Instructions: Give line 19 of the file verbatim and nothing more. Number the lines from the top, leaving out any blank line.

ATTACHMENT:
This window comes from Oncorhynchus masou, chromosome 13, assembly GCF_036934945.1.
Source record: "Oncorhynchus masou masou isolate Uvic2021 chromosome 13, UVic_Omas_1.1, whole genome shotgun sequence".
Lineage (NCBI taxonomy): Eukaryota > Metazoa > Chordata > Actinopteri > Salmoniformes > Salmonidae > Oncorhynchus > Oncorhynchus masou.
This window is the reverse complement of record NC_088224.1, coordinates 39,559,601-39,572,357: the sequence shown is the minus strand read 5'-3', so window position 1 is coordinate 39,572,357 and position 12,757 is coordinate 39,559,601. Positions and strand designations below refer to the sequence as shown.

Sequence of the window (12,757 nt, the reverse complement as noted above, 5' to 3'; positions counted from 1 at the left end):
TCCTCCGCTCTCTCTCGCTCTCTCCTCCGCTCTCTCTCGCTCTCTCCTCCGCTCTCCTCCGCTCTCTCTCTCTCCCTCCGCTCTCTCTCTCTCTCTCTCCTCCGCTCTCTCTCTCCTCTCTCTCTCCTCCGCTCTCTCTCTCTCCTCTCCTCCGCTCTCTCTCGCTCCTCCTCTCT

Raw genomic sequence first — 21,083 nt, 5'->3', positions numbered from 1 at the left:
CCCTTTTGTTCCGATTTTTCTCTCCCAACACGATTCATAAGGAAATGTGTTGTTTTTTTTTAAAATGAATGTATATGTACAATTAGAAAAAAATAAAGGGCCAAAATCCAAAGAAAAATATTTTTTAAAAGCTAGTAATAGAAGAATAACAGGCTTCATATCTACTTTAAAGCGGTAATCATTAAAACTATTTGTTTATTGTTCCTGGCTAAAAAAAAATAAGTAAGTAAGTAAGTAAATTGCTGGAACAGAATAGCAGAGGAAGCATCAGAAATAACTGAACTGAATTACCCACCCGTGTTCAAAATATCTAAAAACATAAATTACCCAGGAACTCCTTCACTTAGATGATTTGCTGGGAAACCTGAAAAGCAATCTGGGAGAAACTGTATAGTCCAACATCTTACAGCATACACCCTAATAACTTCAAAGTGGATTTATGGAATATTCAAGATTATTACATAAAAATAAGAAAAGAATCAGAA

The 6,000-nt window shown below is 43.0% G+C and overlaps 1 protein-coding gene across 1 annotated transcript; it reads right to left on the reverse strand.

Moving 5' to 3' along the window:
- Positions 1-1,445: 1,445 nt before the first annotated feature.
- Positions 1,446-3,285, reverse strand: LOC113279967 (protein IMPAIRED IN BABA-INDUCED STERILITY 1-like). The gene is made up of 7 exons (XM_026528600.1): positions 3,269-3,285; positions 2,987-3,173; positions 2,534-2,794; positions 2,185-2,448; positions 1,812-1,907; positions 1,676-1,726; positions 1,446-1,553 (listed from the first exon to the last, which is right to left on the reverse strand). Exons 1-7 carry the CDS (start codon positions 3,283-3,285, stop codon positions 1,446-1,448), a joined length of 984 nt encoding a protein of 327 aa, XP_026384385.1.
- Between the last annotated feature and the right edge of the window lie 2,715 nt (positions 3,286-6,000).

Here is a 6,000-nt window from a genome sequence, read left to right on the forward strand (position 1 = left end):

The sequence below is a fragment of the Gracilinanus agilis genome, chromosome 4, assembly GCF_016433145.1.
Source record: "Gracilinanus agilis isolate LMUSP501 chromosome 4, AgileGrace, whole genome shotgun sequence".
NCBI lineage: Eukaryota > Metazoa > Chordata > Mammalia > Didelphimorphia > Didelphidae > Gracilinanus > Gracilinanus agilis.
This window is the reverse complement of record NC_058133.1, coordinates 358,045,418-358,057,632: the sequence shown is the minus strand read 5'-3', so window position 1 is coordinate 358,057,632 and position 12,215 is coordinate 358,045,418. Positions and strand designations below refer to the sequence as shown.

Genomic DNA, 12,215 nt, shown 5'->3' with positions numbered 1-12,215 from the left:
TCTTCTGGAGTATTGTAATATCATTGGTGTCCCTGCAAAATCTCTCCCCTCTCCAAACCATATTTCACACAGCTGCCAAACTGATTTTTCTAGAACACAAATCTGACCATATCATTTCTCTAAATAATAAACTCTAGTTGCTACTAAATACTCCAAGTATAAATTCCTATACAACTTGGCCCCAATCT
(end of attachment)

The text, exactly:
Genomic DNA, 12,215 nt, shown 5'->3' with positions numbered 1-12,215 from the left: